Two rings on the mast, one about 24" above the deck, used only in very light wind, and the other 46" above the deck used all other times.
The topping lift goes to a sheeve about 2’ above the spreaders. (By the way, my spreaders are 21" long and free swinging). On my previous mast, the topping lift was external and worked much better. The topping lift then goes below deck to the base of the mast, thru a block and then directly to a cam cleat mounted under the starboard CB seat (shown on pictures 3 & 6).
The pole down haul is about 2' of 1/4" bungee cord (the good stuff) and the rest is 3/16" line. This goes through a hole in the forward edge of the cuddy and then aft to a clam cleat mounted to the inside roof of the cuddy under the vang cleat. When the pole is moved fore and aft, the bungee cord absorbs the length differential created by having the bottom of the down guy so far forward of the mast. The advantage here, is, the forward down guy helps pull the pole toward the corner of the spinnaker when it sometimes slips aft.
Also shown is the spinnaker sheet going under the reaching hook to the guy cleat used by the adult crews strong enough to trim from this position. The "hook" is unique. It is a Harken becket roller, thru-bolted to the shroud attachment in lieu of a clevis pin. Whenever the pole is forward of about 45 degrees the line stays under the roller. When the pole is pulled further aft, it does pop out of its own accord, but hooking the guy is not necessary when the pole is carried that far aft. Also an advantage is when jibing, this "hook" auto releases. No more trips to leeward to release a forgotten line. The hook can also be seen in picture 3.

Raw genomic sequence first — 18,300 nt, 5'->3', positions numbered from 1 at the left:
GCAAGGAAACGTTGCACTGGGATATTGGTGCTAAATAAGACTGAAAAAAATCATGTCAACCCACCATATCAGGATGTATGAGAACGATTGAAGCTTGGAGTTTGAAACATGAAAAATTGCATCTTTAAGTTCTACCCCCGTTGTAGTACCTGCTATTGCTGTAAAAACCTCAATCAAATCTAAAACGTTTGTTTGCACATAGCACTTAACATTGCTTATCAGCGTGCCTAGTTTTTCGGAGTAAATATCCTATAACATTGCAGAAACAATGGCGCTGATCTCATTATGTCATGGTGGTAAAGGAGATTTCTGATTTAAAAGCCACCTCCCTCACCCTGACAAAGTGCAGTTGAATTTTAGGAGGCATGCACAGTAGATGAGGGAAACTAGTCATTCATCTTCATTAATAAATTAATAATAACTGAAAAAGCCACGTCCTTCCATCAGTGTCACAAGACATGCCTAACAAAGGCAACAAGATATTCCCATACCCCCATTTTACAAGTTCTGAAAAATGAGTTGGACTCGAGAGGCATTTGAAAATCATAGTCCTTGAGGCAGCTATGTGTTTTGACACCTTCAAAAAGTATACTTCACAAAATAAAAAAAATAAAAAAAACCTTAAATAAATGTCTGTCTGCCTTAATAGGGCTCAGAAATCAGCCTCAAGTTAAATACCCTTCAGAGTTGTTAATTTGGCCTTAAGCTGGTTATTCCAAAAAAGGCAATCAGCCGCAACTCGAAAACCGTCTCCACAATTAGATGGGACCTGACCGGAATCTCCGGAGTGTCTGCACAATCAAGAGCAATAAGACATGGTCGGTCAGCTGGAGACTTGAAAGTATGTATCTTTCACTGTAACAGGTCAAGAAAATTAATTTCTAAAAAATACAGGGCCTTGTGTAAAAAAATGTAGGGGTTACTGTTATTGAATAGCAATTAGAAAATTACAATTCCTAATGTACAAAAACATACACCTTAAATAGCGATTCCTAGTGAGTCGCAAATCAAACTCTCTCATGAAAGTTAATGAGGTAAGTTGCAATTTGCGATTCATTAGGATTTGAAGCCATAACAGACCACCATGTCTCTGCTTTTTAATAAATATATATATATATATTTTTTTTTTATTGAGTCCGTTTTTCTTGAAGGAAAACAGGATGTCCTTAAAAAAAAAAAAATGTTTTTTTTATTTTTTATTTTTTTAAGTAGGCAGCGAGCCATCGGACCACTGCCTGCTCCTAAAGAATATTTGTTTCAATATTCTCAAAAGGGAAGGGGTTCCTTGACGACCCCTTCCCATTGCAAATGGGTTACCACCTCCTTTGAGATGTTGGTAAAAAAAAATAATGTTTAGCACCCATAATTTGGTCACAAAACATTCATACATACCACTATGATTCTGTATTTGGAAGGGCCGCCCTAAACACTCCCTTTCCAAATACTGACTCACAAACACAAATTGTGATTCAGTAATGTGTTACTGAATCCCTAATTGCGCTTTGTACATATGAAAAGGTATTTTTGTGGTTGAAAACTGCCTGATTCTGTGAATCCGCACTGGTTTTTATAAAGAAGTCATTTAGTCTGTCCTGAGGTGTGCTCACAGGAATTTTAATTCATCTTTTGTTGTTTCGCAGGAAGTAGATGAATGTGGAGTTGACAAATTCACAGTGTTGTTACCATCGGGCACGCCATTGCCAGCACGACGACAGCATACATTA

Looking up to the boom, the 12:1 vang can be seen. It is a 6:1 using triple blocks and then doubled with a single cascade. Just forward of the vang, the 3:1 internal outhaul cleat is shown. A useful trick to keep the outhaul tail out of the crews hair (literally) is to use a piece of 3\16 bungee cord tied to the end of the line and out to the clew. This sucks up the slack and also can be used to pull the clew in when trying to release it. (some of this cord can be seen in #1)
Spinnaker Halyard at Mast Base
This shows the 1:2 (reverse) spinnaker halyard. The red line goes to the transom and then forward to a cleat and bullseye shown on pictures 1 & 6. This system pulls the chute up 2' for every 1' pulled. The yellow line on the other side of the mast is the topping lift. The white line with many knots is the forward attachment of the hiking straps.
Spinnaker Control Lines
The red line is the spinnaker halyard and cleat. The Yellow line under starboard seat is the topping lift and cleat. The cleat on the side of the centerboard trunk is the centerboard hold down, used only to keep CB in place when reaching. The port coaming shows the thru-deck block used for the spinnaker sheet which then goes to the two cleats on the CB trunk cap.
Well, there it is, everything that makes the Lollipop go. There are certainly ways this rigging can be improved for racing, or things that can be further simplified for daysailing. But, for our family, we like the G.S. Lollipop just the way she is.